Espresso yourself: Retail design for independent coffee shops
This morning, as I grabbed a coffee en-route to the office, I was struck by the diverse way in which independent coffee shops utilise design in their retail space.
Design is a powerful tool for these independent retail businesses; to promote a distinct point of difference, encourage affinity with the public, and ultimately steer custom away from their mass-market competitors. And within merely a few minutes walk from each other, I experienced four distinct approaches to the branding of independent cafes.
The All-singing, all-dancing approach
Here design operates very similarly as in a mass-market coffee store. The brand’s visual brand language is heavily promoted and evident across many touchpoints within the cafe – branded cups, promotional posters and even merchandise.
Four Corners is a great example of this approach. This business proudly makes the most of its impactful identity, by ensuring its omnipresence in the retail space. The brand’s ‘global’ story is seamlessly conveyed through the name (‘Four Corners’), products (Ozone coffee from New Zealand) and artwork (maps and circular devices throughout).
The Avant-garde approach
As seen in other challenger movements, such as craft spirits and beer, an off-beat design personality that purposefully distances it from ‘the norm’ can have great appeal. To deliver this in retail, artists or designers are often commissioned to create unorthodox environments.
The unusual illustrations and fixtures encountered in Love & Scandal evoke this mood perfectly. Here design is less about having a truly cohesive design identity, and more about creating the right tone of voice – one of an unconventional brand, who’s not afraid to do something different and deliver the unexpected.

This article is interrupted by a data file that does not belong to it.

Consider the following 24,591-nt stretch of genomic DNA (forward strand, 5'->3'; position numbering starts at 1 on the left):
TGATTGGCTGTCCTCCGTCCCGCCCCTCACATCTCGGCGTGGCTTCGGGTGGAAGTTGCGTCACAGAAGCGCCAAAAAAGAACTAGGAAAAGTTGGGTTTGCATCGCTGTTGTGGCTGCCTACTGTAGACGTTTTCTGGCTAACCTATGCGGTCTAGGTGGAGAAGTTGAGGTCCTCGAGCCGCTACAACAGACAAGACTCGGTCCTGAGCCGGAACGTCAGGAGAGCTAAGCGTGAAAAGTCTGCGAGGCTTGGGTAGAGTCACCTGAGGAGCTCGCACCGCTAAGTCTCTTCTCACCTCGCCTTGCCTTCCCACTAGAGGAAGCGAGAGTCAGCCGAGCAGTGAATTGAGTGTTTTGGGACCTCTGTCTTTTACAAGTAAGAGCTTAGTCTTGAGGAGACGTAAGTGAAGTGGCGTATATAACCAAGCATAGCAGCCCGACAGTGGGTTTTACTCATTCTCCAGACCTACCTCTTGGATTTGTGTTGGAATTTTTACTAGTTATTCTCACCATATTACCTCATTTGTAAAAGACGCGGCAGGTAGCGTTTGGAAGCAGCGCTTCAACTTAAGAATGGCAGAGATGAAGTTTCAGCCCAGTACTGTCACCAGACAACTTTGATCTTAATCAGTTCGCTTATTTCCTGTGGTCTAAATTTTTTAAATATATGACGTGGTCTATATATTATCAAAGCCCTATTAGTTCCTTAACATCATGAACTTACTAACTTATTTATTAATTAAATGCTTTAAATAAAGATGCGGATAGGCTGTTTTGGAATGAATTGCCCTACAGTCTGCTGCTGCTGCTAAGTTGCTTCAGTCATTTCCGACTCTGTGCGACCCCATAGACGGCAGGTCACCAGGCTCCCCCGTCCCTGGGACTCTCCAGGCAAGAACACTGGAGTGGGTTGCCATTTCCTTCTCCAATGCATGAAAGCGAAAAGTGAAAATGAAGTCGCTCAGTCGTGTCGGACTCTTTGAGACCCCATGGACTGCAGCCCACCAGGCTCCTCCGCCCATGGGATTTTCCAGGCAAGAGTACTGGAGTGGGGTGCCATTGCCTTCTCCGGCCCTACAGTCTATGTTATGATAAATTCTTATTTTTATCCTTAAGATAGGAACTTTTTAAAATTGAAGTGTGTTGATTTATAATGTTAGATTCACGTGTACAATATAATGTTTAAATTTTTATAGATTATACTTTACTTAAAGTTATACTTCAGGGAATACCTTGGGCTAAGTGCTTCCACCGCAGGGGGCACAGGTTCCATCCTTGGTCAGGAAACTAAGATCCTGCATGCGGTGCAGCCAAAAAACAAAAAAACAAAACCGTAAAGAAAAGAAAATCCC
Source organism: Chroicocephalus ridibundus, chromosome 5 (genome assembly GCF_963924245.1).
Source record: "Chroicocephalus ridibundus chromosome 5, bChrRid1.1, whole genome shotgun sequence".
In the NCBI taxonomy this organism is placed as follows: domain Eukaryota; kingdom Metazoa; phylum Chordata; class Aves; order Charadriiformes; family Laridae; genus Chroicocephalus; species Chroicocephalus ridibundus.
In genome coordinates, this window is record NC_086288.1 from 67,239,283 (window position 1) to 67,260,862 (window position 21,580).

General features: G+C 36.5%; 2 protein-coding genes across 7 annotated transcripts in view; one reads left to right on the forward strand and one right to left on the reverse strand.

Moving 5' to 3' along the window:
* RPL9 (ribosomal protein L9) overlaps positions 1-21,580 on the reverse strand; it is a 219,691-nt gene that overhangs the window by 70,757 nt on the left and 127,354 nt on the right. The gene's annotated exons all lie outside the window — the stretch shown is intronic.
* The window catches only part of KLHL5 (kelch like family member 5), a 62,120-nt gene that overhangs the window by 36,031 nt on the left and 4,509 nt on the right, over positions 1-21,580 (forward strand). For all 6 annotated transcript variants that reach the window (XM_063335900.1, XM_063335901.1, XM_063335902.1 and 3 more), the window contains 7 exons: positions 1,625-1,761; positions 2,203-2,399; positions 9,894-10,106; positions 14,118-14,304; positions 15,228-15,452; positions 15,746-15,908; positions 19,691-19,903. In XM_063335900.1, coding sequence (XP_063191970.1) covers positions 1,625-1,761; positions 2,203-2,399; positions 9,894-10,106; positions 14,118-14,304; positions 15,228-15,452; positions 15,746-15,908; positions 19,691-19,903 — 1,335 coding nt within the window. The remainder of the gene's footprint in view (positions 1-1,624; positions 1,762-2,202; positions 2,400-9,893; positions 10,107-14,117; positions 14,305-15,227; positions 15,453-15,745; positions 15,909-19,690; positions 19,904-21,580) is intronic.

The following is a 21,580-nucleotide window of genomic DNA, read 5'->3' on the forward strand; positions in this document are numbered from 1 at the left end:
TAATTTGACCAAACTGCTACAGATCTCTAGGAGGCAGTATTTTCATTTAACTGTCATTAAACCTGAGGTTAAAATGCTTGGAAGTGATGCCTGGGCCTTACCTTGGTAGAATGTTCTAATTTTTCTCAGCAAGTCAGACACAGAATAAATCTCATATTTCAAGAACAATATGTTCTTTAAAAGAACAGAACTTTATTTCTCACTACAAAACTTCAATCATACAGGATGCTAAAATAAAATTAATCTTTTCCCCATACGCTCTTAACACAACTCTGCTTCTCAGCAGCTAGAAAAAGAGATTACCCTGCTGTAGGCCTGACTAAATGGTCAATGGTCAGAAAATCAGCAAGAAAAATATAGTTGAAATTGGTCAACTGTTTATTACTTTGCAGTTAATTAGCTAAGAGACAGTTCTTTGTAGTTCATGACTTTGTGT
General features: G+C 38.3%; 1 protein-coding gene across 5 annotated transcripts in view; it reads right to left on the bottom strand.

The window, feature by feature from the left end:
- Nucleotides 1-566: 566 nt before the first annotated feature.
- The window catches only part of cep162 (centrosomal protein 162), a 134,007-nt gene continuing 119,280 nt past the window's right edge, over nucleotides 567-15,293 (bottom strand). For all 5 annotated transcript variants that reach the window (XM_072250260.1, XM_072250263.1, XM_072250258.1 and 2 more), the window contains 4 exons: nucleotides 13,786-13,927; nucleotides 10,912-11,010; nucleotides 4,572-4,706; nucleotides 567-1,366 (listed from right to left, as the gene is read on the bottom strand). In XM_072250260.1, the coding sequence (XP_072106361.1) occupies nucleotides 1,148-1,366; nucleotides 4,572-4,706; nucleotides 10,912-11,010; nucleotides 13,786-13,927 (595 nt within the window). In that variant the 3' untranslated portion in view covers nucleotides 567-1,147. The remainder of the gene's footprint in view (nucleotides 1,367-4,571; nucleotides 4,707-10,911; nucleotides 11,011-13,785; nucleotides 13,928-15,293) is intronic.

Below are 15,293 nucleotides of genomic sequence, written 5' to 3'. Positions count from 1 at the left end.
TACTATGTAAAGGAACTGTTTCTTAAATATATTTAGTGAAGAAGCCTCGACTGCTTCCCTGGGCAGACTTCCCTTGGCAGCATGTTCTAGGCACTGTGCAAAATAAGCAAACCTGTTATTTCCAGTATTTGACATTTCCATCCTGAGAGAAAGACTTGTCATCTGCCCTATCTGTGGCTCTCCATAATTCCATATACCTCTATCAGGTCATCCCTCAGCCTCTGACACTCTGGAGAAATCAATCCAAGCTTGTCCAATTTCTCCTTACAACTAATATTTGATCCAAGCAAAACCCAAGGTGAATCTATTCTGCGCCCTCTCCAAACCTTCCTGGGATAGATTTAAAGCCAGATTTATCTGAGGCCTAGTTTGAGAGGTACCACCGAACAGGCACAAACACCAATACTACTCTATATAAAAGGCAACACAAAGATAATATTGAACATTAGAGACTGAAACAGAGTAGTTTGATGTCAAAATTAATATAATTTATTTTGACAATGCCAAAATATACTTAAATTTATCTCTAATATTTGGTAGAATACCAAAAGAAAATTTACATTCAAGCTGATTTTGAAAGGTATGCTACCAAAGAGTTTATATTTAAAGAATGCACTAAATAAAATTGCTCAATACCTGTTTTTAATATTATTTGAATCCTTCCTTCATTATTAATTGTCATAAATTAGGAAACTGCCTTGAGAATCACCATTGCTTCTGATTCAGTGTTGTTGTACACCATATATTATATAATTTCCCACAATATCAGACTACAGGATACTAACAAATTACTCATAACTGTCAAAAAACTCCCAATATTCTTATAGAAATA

The Archive approach
For many years Londoners have felt the allure of speakeasy bars; to be transported to a specific time and place can be intoxicating in itself. This effect can also be potent in retail spaces, and Coleman’s Coffee Roasters uses holistic design choices – from furniture to biscuit packaging – to bring to life the ambiance of 1950’s post-war Vienna. This is a nod to its brand purpose and selling point – coffee from a unique gas-powered roaster made in that time.
The Authentic approach
Of course there are independent coffee outlets that have been serving the public for decades before their independent or mass-market counterparts opened. These more traditional stores adhere to the ‘form follows function’ ideology of design; there’s no ‘hipster’ design concept, but a matter-of-factness based upon the retail space’s intended function or purpose.
Cafe Pronto is a perfect example of this in our London neighbourhood – they’ve rolled out sensitive design evolutions over time to achieve a modern but familiar aesthetic for their loyal clientele.
As London continues to fill up with coffee stores, it’s inevitable that achieving the right retail design will become even more important for these businesses, and others like them.